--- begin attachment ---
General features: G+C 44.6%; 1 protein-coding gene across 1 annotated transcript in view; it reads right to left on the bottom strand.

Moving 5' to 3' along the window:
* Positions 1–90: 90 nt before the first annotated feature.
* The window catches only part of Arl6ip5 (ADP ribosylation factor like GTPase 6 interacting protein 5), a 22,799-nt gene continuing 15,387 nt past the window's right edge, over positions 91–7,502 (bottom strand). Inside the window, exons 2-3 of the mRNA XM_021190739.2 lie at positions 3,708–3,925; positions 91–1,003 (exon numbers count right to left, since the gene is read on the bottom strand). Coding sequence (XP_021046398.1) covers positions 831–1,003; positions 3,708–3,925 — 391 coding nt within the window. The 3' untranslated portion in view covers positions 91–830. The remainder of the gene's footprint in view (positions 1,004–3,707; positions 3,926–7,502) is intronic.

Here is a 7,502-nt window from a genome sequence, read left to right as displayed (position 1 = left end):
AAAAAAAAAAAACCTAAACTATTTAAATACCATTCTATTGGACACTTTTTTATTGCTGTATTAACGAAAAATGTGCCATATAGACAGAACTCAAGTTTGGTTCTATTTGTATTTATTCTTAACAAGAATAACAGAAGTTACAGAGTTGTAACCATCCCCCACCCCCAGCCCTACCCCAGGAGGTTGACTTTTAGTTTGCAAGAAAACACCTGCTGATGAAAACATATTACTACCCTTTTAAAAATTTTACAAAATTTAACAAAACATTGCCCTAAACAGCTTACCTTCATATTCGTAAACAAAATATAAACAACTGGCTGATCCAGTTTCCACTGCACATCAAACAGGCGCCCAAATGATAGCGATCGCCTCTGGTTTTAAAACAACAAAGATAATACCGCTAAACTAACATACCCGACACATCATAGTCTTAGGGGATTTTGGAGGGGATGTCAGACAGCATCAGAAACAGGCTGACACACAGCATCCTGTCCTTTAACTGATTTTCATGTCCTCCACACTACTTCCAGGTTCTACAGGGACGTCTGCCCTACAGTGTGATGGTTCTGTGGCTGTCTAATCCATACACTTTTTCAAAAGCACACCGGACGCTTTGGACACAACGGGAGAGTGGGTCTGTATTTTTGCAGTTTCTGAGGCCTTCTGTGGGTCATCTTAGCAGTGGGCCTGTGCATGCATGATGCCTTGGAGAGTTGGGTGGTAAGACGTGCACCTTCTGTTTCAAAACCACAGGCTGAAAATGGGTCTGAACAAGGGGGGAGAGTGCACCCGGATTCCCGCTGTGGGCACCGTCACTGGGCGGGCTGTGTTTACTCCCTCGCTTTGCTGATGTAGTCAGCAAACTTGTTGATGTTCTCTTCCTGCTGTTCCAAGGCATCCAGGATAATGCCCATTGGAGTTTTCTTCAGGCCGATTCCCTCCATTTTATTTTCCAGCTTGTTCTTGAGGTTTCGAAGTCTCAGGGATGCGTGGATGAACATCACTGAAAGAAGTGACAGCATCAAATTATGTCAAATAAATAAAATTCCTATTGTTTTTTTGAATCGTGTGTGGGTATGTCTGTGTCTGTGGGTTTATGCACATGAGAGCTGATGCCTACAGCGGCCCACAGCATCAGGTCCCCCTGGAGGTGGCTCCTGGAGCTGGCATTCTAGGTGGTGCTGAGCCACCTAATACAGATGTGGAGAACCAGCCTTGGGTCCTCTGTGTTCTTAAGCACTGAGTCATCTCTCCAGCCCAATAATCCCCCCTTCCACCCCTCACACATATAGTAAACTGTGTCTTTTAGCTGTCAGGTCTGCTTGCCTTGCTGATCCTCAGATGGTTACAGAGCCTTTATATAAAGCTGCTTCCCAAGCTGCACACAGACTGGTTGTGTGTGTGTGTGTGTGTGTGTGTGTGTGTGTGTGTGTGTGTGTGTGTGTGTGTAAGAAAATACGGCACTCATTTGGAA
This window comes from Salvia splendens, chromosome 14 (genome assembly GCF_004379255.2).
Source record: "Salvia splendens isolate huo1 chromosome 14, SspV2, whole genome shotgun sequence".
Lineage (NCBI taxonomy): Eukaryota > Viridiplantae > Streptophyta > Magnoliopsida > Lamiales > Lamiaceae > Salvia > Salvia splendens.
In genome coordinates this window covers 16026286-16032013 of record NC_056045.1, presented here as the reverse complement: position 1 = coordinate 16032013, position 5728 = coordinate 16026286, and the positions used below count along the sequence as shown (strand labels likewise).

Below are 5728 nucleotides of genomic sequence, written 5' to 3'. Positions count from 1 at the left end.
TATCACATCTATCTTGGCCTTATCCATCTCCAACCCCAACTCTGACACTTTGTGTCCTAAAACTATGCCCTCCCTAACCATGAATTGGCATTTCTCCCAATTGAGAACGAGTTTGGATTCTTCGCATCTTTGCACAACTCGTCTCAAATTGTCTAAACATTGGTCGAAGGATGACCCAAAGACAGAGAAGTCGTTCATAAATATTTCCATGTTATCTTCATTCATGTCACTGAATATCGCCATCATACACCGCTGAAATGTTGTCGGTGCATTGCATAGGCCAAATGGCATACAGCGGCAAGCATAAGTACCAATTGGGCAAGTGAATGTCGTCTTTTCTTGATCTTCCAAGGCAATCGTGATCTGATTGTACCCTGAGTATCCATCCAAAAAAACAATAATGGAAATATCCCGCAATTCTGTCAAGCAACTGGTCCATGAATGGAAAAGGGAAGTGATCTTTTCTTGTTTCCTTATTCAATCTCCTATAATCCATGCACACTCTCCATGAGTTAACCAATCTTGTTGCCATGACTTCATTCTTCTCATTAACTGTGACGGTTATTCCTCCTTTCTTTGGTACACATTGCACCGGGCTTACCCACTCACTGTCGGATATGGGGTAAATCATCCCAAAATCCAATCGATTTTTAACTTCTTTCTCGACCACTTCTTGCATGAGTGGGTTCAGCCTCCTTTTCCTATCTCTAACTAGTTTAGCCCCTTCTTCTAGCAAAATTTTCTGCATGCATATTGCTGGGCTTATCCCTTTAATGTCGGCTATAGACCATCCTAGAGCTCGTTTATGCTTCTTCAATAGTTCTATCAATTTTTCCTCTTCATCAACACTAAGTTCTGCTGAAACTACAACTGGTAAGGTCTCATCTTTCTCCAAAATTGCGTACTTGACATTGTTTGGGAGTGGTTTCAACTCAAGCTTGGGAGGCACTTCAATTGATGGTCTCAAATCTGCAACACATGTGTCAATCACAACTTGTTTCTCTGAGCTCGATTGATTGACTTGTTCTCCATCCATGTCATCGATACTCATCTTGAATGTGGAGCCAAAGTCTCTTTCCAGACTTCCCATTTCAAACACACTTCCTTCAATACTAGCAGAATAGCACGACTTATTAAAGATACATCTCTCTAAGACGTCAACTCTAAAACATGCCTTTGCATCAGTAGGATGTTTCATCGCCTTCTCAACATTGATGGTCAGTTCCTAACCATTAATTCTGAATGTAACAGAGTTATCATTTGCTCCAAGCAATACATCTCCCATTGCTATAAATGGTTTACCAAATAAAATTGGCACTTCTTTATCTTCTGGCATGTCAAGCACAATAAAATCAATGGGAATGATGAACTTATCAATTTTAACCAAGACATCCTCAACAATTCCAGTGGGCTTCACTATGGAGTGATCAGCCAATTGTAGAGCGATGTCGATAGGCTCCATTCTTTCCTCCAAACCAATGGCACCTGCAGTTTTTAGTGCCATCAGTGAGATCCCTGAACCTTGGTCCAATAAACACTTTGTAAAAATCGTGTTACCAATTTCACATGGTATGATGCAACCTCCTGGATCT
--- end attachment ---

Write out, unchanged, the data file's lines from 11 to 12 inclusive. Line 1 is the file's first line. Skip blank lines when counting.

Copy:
Below are 5728 nucleotides of genomic sequence, written 5' to 3'. Positions count from 1 at the left end.
TATCACATCTATCTTGGCCTTATCCATCTCCAACCCCAACTCTGACACTTTGTGTCCTAAAACTATGCCCTCCCTAACCATGAATTGGCATTTCTCCCAATTGAGAACGAGTTTGGATTCTTCGCATCTTTGCACAACTCGTCTCAAATTGTCTAAACATTGGTCGAAGGATGACCCAAAGACAGAGAAGTCGTTCATAAATATTTCCATGTTATCTTCATTCATGTCACTGAATATCGCCATCATACACCGCTGAAATGTTGTCGGTGCATTGCATAGGCCAAATGGCATACAGCGGCAAGCATAAGTACCAATTGGGCAAGTGAATGTCGTCTTTTCTTGATCTTCCAAGGCAATCGTGATCTGATTGTACCCTGAGTATCCATCCAAAAAAACAATAATGGAAATATCCCGCAATTCTGTCAAGCAACTGGTCCATGAATGGAAAAGGGAAGTGATCTTTTCTTGTTTCCTTATTCAATCTCCTATAATCCATGCACACTCTCCATGAGTTAACCAATCTTGTTGCCATGACTTCATTCTTCTCATTAACTGTGACGGTTATTCCTCCTTTCTTTGGTACACATTGCACCGGGCTTACCCACTCACTGTCGGATATGGGGTAAATCATCCCAAAATCCAATCGATTTTTAACTTCTTTCTCGACCACTTCTTGCATGAGTGGGTTCAGCCTCCTTTTCCTATCTCTAACTAGTTTAGCCCCTTCTTCTAGCAAAATTTTCTGCATGCATATTGCTGGGCTTATCCCTTTAATGTCGGCTATAGACCATCCTAGAGCTCGTTTATGCTTCTTCAATAGTTCTATCAATTTTTCCTCTTCATCAACACTAAGTTCTGCTGAAACTACAACTGGTAAGGTCTCATCTTTCTCCAAAATTGCGTACTTGACATTGTTTGGGAGTGGTTTCAACTCAAGCTTGGGAGGCACTTCAATTGATGGTCTCAAATCTGCAACACATGTGTCAATCACAACTTGTTTCTCTGAGCTCGATTGATTGACTTGTTCTCCATCCATGTCATCGATACTCATCTTGAATGTGGAGCCAAAGTCTCTTTCCAGACTTCCCATTTCAAACACACTTCCTTCAATACTAGCAGAATAGCACGACTTATTAAAGATACATCTCTCTAAGACGTCAACTCTAAAACATGCCTTTGCATCAGTAGGATGTTTCATCGCCTTCTCAACATTGATGGTCAGTTCCTAACCATTAATTCTGAATGTAACAGAGTTATCATTTGCTCCAAGCAATACATCTCCCATTGCTATAAATGGTTTACCAAATAAAATTGGCACTTCTTTATCTTCTGGCATGTCAAGCACAATAAAATCAATGGGAATGATGAACTTATCAATTTTAACCAAGACATCCTCAACAATTCCAGTGGGCTTCACTATGGAGTGATCAGCCAATTGTAGAGCGATGTCGATAGGCTCCATTCTTTCCTCCAAACCAATGGCACCTGCAGTTTTTAGTGCCATCAGTGAGATCCCTGAACCTTGGTCCAATAAACACTTTGTAAAAATCGTGTTACCAATTTCACATGGTATGATGCAACCTCCTGGATCT